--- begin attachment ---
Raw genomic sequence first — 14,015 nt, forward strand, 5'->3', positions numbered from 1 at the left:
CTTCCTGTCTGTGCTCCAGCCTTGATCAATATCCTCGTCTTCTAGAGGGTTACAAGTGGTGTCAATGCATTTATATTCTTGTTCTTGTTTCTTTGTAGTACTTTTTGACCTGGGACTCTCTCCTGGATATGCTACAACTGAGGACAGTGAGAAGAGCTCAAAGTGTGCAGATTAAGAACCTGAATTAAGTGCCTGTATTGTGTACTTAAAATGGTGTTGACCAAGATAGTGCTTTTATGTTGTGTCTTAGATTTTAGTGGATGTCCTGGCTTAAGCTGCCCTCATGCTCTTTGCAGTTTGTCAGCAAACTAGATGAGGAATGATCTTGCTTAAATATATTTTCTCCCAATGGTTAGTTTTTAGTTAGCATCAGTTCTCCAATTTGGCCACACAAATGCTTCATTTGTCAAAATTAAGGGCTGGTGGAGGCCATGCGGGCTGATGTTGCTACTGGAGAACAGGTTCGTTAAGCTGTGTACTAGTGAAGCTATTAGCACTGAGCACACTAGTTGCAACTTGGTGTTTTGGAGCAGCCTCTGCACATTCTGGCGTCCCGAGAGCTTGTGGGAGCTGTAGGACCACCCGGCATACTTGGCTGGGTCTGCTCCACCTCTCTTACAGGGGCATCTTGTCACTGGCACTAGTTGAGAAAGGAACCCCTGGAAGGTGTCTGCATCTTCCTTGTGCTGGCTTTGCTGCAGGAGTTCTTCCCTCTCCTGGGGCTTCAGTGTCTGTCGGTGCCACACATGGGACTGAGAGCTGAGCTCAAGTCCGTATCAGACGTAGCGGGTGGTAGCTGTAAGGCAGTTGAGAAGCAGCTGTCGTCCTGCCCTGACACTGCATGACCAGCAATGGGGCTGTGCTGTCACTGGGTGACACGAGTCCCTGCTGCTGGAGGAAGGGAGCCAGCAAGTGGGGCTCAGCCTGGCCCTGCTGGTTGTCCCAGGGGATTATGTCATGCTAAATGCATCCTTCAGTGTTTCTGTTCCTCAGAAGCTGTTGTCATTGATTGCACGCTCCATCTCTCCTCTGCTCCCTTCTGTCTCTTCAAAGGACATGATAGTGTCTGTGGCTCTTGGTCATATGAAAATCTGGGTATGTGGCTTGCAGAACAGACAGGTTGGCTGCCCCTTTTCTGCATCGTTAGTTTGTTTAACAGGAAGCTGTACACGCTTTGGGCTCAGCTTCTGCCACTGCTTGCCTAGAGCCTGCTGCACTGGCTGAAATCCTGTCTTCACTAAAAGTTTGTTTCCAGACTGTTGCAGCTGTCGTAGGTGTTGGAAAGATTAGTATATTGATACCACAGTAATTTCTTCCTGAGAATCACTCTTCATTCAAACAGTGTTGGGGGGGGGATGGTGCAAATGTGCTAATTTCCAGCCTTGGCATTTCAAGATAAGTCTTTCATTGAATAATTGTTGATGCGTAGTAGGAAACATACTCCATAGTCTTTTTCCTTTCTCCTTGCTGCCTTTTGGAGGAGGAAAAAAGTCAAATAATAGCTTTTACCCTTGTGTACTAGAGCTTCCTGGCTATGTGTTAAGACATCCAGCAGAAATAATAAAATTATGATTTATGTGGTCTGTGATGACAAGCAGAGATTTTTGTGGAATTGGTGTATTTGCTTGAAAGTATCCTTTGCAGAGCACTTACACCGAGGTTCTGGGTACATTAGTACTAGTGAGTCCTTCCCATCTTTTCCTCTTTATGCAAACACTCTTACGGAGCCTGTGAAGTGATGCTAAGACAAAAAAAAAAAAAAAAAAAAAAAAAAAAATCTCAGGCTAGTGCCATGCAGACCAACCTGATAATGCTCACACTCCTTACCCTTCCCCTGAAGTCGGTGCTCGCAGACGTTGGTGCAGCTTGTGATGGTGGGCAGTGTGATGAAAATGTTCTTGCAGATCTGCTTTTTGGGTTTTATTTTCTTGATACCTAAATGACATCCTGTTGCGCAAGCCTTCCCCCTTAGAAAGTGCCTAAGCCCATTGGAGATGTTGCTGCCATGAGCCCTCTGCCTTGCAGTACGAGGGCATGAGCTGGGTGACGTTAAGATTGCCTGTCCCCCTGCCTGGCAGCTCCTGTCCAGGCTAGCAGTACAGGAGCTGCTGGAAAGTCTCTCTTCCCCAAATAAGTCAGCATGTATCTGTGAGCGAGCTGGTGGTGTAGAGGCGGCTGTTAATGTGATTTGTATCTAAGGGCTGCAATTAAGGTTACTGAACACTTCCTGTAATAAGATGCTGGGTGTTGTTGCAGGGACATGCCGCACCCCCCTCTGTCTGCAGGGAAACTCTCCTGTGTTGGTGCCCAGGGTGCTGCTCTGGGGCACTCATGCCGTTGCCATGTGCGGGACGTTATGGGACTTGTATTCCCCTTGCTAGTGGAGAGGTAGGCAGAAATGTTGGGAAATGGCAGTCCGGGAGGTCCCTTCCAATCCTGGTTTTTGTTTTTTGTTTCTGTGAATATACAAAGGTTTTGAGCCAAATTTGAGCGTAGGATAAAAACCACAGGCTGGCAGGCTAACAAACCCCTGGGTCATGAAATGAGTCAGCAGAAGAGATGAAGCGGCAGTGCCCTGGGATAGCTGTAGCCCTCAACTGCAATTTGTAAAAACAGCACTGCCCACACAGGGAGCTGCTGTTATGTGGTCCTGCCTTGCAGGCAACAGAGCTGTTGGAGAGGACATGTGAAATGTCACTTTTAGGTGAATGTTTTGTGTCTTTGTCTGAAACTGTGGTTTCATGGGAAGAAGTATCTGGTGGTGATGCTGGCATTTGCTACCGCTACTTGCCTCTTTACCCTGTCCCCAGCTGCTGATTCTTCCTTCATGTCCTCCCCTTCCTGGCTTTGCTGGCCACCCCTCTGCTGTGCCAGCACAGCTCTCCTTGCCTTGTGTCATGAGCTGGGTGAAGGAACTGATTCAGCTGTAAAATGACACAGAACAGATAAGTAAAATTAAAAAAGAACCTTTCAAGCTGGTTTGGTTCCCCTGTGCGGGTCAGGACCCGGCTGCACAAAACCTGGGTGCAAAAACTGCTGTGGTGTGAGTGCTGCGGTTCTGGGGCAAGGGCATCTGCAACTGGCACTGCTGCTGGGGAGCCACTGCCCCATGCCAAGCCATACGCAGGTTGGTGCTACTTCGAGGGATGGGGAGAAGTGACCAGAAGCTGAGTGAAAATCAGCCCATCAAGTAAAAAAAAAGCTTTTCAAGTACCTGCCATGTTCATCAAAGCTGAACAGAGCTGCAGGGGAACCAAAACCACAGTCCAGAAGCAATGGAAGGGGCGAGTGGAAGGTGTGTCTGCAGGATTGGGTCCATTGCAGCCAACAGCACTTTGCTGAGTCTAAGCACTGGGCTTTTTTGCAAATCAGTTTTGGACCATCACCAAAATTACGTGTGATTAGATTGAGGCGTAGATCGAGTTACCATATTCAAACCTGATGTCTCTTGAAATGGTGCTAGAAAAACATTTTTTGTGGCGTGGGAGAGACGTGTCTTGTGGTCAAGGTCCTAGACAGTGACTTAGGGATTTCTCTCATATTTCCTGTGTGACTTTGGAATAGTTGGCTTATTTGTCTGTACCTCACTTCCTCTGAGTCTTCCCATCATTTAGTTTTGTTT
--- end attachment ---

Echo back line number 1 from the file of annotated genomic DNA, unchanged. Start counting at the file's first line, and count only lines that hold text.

Raw genomic sequence first — 14,015 nt, forward strand, 5'->3', positions numbered from 1 at the left: